Understandably, you want your children to be successful, self-sustained, responsible adults who use wisdom in their financial decisions and plan for the future. However, that takes intentionality. Most parents simply aren’t aware that they are causing dependence in their children until it becomes obvious later. But, there is a way to be a catalyst for change in their lives and their behavior – to be intentional now. 

If you recognize some of these traits in your children, or already realize their need to learn financial responsibility, then it’s time to have a plan of action. 

3. Determine what actions you can take going forward to guide and promote the desired behavior.

Before starting any plan to change the behavior of your children, you must be aware of the most important trait to exhibit during this journey:


If there is a lifelong pattern of enabling behavior, it is going to take time, and lots of patience, to change this and to promote the desired behavior. Start small. Build the foundation one brick at a time. 

Perhaps the best place to start is simply by talking with your kids about your values and the meaning and purpose of wealth to you. Let them know your concern and the patterns you recognize in them and acknowledge your role in shaping them. Help them understand where you came from and the journey it took to build wealth. 

Then create a plan for specific situations in which dependent behavior takes place.

Example: Have you routinely been giving money to your children whenever they ask? Have you been known to help your children when they get into financial trouble? If so, instead of just cutting them off completely, start by:

  • Asking more questions before you give them money.
  • Limit the amount of money you give them. 
  • Limit the frequency of which you give them money. 
  • Help them make a more responsible decision on their own.

One of the best ways to teach financial responsibility is by giving your children the opportunity to earn money from you. Instead of an allowance, give your children the opportunity to earn it. Call it a commission instead of an allowance.

Finally, help them create a budget to fund their current and future life. Show them how to plan for purchases and to appreciate how hard work and patience leads to gratification down the road. Show them how to set aside money for giving as well, so they can learn to contribute to causes that are bigger than themselves.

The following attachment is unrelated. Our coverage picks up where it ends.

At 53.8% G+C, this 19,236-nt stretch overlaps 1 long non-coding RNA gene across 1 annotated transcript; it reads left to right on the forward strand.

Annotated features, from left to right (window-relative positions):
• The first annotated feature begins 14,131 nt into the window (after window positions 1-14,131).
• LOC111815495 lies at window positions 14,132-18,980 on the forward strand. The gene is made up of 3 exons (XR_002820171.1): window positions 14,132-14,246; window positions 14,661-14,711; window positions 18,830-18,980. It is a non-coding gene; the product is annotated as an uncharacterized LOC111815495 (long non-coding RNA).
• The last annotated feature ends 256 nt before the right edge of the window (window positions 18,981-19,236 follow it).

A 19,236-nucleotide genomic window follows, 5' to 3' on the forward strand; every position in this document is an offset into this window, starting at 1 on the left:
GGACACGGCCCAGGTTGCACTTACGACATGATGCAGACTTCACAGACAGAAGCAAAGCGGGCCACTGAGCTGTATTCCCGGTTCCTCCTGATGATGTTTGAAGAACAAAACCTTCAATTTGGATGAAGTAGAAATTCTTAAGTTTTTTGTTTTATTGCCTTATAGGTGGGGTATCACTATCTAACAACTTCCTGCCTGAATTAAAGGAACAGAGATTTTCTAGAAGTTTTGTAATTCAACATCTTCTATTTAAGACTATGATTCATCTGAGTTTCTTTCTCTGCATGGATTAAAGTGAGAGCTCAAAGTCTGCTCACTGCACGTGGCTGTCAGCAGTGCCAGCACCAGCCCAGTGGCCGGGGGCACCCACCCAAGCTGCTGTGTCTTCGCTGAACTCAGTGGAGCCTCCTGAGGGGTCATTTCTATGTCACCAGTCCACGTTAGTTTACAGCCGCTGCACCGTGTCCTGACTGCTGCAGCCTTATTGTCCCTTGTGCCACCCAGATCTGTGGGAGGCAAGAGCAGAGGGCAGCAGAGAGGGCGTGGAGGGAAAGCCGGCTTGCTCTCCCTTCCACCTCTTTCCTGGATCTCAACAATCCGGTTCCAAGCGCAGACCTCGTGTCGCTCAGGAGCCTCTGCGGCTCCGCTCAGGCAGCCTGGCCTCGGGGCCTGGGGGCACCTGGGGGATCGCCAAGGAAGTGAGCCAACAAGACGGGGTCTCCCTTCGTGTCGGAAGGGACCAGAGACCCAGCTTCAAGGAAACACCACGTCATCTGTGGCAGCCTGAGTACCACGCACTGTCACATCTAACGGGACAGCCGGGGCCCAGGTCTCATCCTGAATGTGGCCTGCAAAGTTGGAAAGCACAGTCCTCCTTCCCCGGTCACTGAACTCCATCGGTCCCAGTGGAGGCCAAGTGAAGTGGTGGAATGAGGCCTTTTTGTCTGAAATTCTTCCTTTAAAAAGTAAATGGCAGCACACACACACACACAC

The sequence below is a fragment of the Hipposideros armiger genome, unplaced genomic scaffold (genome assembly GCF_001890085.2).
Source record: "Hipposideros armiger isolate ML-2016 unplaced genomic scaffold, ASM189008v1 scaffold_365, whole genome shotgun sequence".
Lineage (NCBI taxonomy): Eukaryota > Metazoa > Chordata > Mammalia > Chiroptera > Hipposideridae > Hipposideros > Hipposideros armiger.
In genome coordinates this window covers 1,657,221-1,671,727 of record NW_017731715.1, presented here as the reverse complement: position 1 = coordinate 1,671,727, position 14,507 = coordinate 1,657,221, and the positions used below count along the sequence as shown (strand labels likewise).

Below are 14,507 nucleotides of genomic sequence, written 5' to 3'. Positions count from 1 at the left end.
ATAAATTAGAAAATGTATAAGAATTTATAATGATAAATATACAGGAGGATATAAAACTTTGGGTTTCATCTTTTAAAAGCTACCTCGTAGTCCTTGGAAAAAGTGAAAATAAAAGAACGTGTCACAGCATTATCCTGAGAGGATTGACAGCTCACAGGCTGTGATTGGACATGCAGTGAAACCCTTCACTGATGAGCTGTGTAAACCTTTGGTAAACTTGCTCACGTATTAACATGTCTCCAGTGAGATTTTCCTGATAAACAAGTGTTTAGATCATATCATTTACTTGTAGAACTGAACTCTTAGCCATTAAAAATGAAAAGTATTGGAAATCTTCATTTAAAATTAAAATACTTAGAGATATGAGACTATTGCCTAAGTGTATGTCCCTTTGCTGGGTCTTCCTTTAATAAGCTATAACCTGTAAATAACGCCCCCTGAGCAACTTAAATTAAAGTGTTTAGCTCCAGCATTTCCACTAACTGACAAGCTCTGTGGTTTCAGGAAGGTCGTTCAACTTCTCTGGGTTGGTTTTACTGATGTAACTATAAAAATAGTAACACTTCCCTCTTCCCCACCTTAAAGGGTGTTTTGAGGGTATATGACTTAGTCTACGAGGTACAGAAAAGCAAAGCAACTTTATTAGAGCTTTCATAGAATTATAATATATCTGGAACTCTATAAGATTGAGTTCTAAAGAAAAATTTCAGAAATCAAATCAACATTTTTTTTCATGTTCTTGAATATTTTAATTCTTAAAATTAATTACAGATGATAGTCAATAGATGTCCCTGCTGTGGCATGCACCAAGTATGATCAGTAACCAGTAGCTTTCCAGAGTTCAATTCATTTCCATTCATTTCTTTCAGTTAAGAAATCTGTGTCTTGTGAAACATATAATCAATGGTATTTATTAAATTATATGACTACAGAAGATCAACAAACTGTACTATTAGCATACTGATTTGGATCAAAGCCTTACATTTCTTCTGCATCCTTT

4. Set boundaries.

As you go forward, set boundaries to encourage the new behavior you desire from your children and to disable the old behavior.

Let your children know that things will be different from now on. Create boundaries for when you will give them money, how much you will give them, how often, etc. 

Start small and do this gradually. Begin with one boundary (how much money you give them, for instance) and let it become a normal expected behavior on your part. Then increase this boundary and add more boundaries over time until your children learn to become dependent with their own finances. The goal is not simply to free them from relying on you for money but to teach them to be personally responsible for their financial situation.

Again, this process will take time and patience. Go into it with the long game in mind and hold fast to the boundaries you set. 

Going forward:

This will likely not be as smooth a transition as the few paragraphs above might allude. If you consider your children to be too financially dependent, just remember that this behavior was not created overnight. Therefore, it cannot be undone overnight. 

A tremendous amount of persistence and patience may be needed. However, the effort is worth the reward if your children can be the stewards of your hard-earned wisdom and wealth and will carry on your legacy. 

If you would like professional financial guidance as you navigate the road ahead, talk to us. Schedule a consultation today and secure a solid financial future for both you and your children.